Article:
The Fund II Foundation fellows in Chicago play a very important role within their own communities. As part of the program, Fund II Foundation fellows drive an initiative to engage the south side’s predominantly African-American population. The fellows learned how to market the green space-focused initiative to the local community to get them excited about the project, and delved into many of the environmental justice issues of Chicago’s south side. To do so, the fellows investigated the history and ecology of Jackson Park to understand of what they were promoting. They also surveyed 40 people who had gone to outdoor events in the park to gain a sense of what they liked about it, and interviewed five peers each to get a wider sense of assets and barriers for engaging people of color around the park in parks and nature in general. The fellows also help manage land around the forest preserves of Cook County and led activities around Jackson Park and Indian Ridge Marsh. Fund II Foundation fellow Abrianna Carter, 20, decided to learn more about the tranquil wooded islands in Jackson Park. As part of the training, Carter says she learned that more than 200 species of animals migrate through Jackson Park, and that the park serves as an urban sanctuary for people who live in the areas as well. “I hope to open the eyes of people that are my age so they actually enjoy the beauty of nature,” says Carter.
She also says the fellowship has given her more career opportunities, and while she’s still focused on being a dermatologist, she realizes that she has options if her intended career “doesn’t go as planned.”
For some fellows, conservation work is a great way to earn a paycheck. To bring the Fund II Foundation fellowship to California, Audubon partnered with the Los Angeles Conservation Corps, the nation’s largest urban conservation corps that connects young adults with jobs in various conservation projects. Fellows helped restore the native plants and habitat in Ernest E. Debs Regional Park so that it will remain a haven for the local community. To help cultivate more plants for the park, the fellows collected seeds from local plants, like black sage, and germinated them at the native plant garden at the Audubon Center at Debs Park. These plants will be used to replant the hillsides around the park. This partnership created a unique learning experience for these fellows, and what started out as merely a job to some turned into a love for nature. “I didn’t know there was so much nature in the city and now I know that, it’s important to take care of it,” says 23-year-old Miguel Cruz. By planting native plants and learning about the nature that exists within their urban communities, the fellows are able to take pride in their hard work. “I am seeing how the work that we’re putting in here is making a difference,” says Cruz, “We are contributing to making Debs Park a better place—the plants and the birds and the people all benefit from that.”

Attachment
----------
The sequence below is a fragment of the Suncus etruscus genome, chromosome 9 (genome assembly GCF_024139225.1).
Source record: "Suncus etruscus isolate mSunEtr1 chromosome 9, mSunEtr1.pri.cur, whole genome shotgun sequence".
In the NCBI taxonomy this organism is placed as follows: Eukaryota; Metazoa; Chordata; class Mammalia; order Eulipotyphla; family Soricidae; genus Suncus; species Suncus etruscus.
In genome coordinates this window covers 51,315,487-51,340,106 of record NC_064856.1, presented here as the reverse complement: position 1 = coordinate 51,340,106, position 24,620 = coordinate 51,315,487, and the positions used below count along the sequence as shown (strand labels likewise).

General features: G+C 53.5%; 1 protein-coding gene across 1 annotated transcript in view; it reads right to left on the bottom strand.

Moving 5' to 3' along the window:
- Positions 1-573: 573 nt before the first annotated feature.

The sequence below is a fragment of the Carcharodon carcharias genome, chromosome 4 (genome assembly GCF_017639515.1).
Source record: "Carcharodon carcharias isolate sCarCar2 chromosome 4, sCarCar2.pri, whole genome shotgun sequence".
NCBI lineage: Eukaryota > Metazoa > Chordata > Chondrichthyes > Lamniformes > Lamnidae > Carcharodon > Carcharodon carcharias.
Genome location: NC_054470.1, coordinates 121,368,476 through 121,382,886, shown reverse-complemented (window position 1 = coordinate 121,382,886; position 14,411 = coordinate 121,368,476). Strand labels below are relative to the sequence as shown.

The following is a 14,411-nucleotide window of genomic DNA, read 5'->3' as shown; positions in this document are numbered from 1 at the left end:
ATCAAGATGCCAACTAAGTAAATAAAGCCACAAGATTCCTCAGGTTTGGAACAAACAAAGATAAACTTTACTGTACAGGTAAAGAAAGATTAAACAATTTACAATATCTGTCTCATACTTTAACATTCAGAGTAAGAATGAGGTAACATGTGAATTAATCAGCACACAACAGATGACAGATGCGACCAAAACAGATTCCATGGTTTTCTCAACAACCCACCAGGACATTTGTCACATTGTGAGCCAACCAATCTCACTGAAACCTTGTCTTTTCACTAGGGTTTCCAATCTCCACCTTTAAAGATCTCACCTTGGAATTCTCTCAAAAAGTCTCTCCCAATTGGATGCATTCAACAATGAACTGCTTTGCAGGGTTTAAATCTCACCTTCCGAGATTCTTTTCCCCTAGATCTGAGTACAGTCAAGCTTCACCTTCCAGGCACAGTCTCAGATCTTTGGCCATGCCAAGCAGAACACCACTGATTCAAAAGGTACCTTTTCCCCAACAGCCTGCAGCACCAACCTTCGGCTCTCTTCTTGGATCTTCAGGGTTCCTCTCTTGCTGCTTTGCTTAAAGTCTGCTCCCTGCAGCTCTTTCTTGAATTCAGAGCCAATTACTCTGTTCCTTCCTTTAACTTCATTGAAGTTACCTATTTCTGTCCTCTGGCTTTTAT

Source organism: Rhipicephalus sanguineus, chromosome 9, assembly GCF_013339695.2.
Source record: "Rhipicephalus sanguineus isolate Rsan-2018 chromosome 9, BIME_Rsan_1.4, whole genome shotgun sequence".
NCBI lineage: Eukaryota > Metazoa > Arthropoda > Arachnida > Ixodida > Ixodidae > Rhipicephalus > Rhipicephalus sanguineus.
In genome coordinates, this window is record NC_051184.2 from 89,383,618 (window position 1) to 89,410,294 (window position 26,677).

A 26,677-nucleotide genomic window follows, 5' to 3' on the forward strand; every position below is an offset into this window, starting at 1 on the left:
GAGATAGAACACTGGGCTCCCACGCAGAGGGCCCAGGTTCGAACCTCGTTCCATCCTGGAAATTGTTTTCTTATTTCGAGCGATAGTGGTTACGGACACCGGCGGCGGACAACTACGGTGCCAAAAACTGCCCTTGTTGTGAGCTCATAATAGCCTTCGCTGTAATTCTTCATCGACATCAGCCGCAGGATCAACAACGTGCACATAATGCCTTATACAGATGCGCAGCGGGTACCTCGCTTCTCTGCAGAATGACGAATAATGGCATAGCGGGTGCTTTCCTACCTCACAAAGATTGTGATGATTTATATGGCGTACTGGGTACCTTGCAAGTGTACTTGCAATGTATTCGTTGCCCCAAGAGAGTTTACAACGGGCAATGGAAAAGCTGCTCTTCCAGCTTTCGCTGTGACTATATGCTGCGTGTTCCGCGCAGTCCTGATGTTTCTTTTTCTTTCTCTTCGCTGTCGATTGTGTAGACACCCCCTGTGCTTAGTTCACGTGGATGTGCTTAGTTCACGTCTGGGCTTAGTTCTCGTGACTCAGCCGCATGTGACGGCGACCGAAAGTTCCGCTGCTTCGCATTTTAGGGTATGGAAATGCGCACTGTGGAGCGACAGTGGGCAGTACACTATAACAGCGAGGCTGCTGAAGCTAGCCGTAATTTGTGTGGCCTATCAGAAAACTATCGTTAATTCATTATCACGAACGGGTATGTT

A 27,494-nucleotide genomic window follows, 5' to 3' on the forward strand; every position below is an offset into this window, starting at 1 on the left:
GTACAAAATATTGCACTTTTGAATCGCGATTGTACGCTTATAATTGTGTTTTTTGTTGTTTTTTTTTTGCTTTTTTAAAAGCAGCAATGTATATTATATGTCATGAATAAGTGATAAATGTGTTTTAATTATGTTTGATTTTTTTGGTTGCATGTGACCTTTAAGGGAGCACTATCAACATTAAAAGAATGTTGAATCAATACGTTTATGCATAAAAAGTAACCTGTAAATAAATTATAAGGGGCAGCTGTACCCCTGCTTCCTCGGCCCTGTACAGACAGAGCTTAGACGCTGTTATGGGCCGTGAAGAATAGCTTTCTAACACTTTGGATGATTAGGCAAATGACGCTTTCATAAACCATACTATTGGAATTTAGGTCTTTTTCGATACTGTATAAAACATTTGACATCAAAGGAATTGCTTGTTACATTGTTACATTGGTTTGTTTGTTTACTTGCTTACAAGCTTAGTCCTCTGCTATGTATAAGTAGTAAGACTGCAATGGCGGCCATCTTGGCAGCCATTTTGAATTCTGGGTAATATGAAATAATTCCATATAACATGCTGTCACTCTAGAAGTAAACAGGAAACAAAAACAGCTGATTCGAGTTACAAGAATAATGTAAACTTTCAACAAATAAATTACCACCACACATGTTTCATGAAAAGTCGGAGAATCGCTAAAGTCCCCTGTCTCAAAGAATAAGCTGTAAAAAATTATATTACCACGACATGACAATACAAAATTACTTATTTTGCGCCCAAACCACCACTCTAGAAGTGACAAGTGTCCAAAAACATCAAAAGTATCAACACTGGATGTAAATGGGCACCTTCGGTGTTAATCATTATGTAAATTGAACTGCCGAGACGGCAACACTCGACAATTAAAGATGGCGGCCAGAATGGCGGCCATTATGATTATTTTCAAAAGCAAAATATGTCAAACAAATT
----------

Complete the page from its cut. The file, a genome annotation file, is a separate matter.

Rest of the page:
Notes from the Author
My name is Harmony Hamilton, and for the past four and a half months I have been reporting on these amazing fellows. Like some of the fellows, I did not start off with the mindset of having an environmental-based profession: I graduated from Nicholls State University in 2015 with a degree in broadcast journalism. Once I graduated, I found that traditional journalism was not the right fit for me. It was not the exciting, passion-filled creative field that I thought it would be.
My journey with Audubon began in June 2016 as a Walker Communications fellow where I worked closely with Audubon Louisiana’s communications team creating videos and articles for Audubon Louisiana. While working as a Walker fellow, I noticed that the Audubon flare was beginning to rub off on me when I spotted a Great Egret in a pond near my home. I actually called it a Great Egret instead of “a white bird.” When I transitioned to a Fund II Foundation fellow in mid-August, I further realized that I had developed a passion for environmental advocacy.
When I started the task of interviewing and meeting the other Fund II Foundation fellows, I had no idea that I would have so much in common with all of them. None of us knew that environmental organizations like Audubon had a place for young diverse talent. We did not know that these types of careers existed and furthermore, we did not know that we would actually enjoy working in this type of environment. By reaching out to the next generation of conservation leaders, Audubon is acting as a guiding star for this flock of fellows. It is true when they say, “Where birds thrive people prosper.”